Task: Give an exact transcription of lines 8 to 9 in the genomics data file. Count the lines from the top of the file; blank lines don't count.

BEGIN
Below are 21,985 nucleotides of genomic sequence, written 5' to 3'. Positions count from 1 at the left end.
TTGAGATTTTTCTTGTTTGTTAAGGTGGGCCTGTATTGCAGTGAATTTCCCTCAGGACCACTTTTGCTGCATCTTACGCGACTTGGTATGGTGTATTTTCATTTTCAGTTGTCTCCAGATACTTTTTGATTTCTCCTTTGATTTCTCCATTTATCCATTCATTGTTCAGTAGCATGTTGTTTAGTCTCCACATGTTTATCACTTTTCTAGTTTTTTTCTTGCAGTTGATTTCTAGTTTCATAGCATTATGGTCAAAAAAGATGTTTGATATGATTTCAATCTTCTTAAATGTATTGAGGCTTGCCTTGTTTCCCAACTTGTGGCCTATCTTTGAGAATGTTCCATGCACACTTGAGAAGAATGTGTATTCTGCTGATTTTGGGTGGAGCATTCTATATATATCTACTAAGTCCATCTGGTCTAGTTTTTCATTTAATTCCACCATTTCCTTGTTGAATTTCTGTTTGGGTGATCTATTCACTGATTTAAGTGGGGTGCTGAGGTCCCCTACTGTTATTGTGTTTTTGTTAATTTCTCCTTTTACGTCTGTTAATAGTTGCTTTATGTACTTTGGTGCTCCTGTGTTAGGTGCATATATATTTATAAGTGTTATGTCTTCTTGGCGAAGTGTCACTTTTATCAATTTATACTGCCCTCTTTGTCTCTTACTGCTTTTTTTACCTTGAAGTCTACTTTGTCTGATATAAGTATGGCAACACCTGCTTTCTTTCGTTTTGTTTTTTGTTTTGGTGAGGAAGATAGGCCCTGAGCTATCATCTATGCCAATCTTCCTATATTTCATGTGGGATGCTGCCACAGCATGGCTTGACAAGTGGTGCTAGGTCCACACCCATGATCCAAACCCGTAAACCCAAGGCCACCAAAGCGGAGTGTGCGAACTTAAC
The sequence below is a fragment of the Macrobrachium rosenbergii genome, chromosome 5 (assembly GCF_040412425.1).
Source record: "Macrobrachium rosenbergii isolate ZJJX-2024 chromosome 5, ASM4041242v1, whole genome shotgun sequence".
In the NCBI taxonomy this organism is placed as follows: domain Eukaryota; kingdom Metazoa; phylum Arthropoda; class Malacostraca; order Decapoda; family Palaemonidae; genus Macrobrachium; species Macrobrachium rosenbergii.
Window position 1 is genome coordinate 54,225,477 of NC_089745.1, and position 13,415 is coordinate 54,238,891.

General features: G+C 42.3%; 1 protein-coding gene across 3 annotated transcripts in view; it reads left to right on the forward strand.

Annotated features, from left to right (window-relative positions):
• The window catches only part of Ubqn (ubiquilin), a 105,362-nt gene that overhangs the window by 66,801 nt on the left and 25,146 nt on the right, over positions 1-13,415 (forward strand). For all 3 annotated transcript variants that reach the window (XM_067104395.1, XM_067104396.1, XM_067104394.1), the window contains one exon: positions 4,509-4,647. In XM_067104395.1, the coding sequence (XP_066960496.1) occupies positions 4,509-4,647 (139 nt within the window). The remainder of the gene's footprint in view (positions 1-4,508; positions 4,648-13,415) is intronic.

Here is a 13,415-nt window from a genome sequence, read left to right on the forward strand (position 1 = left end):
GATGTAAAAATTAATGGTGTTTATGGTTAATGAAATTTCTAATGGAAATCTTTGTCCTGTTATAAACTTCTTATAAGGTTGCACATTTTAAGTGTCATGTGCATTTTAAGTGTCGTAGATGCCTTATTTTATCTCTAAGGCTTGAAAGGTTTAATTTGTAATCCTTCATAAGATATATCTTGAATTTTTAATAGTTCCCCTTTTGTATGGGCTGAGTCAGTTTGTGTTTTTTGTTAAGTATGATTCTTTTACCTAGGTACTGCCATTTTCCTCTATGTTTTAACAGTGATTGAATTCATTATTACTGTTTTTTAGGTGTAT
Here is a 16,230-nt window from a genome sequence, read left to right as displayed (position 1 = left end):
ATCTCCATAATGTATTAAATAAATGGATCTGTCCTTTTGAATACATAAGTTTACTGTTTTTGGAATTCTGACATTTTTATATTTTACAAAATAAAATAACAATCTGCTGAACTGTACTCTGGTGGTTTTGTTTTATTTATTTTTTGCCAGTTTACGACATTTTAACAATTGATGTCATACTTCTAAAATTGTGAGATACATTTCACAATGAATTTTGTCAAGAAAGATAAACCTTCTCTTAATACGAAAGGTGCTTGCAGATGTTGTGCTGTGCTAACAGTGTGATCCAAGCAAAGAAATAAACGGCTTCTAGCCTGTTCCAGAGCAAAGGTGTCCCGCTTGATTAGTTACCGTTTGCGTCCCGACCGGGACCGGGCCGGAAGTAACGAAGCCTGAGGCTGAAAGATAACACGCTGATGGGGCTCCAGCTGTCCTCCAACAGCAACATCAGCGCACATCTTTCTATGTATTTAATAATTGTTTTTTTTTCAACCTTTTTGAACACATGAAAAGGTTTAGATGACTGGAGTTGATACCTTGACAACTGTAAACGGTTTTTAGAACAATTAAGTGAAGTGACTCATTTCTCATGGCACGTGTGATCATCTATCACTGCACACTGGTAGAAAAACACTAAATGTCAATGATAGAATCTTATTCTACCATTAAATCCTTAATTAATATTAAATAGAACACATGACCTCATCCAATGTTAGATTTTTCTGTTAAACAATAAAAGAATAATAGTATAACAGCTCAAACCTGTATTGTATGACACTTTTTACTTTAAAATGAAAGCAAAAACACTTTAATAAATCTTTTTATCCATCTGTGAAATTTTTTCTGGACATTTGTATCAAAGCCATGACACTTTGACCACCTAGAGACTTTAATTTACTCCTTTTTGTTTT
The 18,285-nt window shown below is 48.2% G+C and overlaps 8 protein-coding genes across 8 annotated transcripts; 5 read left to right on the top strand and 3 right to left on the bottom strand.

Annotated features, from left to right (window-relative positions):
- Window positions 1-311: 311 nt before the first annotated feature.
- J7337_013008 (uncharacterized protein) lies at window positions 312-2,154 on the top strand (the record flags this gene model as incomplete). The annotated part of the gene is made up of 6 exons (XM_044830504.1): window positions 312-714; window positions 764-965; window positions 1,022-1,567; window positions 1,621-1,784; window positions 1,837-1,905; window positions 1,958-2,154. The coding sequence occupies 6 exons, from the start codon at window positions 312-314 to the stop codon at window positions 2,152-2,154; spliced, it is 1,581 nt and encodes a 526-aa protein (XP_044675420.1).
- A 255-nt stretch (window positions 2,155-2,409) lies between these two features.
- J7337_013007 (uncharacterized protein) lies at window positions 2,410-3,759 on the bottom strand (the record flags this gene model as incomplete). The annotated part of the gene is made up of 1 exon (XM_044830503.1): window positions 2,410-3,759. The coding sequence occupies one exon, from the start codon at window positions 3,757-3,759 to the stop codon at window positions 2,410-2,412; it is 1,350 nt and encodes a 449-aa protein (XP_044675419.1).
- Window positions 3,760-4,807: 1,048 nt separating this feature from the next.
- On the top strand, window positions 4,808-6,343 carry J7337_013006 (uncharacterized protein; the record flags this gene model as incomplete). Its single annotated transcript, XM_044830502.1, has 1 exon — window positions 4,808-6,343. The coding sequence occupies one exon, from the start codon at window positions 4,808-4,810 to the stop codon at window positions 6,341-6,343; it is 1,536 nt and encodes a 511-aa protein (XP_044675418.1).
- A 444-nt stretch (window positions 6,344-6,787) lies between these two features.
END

Annotated features, from left to right (window-relative positions):
• The window catches only part of Ubqn (ubiquilin), a 105,362-nt gene that overhangs the window by 66,801 nt on the left and 25,146 nt on the right, over positions 1-13,415 (forward strand). For all 3 annotated transcript variants that reach the window (XM_067104395.1, XM_067104396.1, XM_067104394.1), the window contains one exon: positions 4,509-4,647. In XM_067104395.1, the coding sequence (XP_066960496.1) occupies positions 4,509-4,647 (139 nt within the window). The remainder of the gene's footprint in view (positions 1-4,508; positions 4,648-13,415) is intronic.